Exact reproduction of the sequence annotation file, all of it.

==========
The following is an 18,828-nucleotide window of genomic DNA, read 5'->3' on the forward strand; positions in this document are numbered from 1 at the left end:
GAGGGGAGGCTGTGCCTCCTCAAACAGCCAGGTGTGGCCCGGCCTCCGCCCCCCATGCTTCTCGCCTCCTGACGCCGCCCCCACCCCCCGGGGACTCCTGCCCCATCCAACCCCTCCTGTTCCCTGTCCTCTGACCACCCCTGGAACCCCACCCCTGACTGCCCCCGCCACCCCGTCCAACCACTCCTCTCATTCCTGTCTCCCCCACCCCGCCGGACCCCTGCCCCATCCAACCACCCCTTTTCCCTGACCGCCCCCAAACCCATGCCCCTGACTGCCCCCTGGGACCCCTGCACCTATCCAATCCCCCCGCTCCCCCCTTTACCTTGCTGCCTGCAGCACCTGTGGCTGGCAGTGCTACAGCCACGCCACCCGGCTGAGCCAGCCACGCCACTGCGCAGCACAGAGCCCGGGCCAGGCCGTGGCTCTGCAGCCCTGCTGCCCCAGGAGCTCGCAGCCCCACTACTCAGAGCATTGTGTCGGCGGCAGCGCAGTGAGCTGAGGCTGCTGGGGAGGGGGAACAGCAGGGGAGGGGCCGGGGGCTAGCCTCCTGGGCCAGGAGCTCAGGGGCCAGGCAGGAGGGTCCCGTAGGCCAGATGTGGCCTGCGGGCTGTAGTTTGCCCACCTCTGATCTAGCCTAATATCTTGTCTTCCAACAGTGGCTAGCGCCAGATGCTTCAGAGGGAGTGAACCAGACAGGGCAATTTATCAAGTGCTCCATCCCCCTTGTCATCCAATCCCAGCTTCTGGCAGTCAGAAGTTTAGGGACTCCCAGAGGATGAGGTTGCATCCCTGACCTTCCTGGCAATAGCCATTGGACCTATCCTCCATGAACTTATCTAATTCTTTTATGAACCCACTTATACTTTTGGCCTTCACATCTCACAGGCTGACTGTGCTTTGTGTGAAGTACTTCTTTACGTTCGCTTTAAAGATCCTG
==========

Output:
The following is an 18,828-nucleotide window of genomic DNA, read 5'->3' on the forward strand; positions in this document are numbered from 1 at the left end:
GAGGGGAGGCTGTGCCTCCTCAAACAGCCAGGTGTGGCCCGGCCTCCGCCCCCCATGCTTCTCGCCTCCTGACGCCGCCCCCACCCCCCGGGGACTCCTGCCCCATCCAACCCCTCCTGTTCCCTGTCCTCTGACCACCCCTGGAACCCCACCCCTGACTGCCCCCGCCACCCCGTCCAACCACTCCTCTCATTCCTGTCTCCCCCACCCCGCCGGACCCCTGCCCCATCCAACCACCCCTTTTCCCTGACCGCCCCCAAACCCATGCCCCTGACTGCCCCCTGGGACCCCTGCACCTATCCAATCCCCCCGCTCCCCCCTTTACCTTGCTGCCTGCAGCACCTGTGGCTGGCAGTGCTACAGCCACGCCACCCGGCTGAGCCAGCCACGCCACTGCGCAGCACAGAGCCCGGGCCAGGCCGTGGCTCTGCAGCCCTGCTGCCCCAGGAGCTCGCAGCCCCACTACTCAGAGCATTGTGTCGGCGGCAGCGCAGTGAGCTGAGGCTGCTGGGGAGGGGGAACAGCAGGGGAGGGGCCGGGGGCTAGCCTCCTGGGCCAGGAGCTCAGGGGCCAGGCAGGAGGGTCCCGTAGGCCAGATGTGGCCTGCGGGCTGTAGTTTGCCCACCTCTGATCTAGCCTAATATCTTGTCTTCCAACAGTGGCTAGCGCCAGATGCTTCAGAGGGAGTGAACCAGACAGGGCAATTTATCAAGTGCTCCATCCCCCTTGTCATCCAATCCCAGCTTCTGGCAGTCAGAAGTTTAGGGACTCCCAGAGGATGAGGTTGCATCCCTGACCTTCCTGGCAATAGCCATTGGACCTATCCTCCATGAACTTATCTAATTCTTTTATGAACCCACTTATACTTTTGGCCTTCACATCTCACAGGCTGACTGTGCTTTGTGTGAAGTACTTCTTTACGTTCGCTTTAAAGATCCTG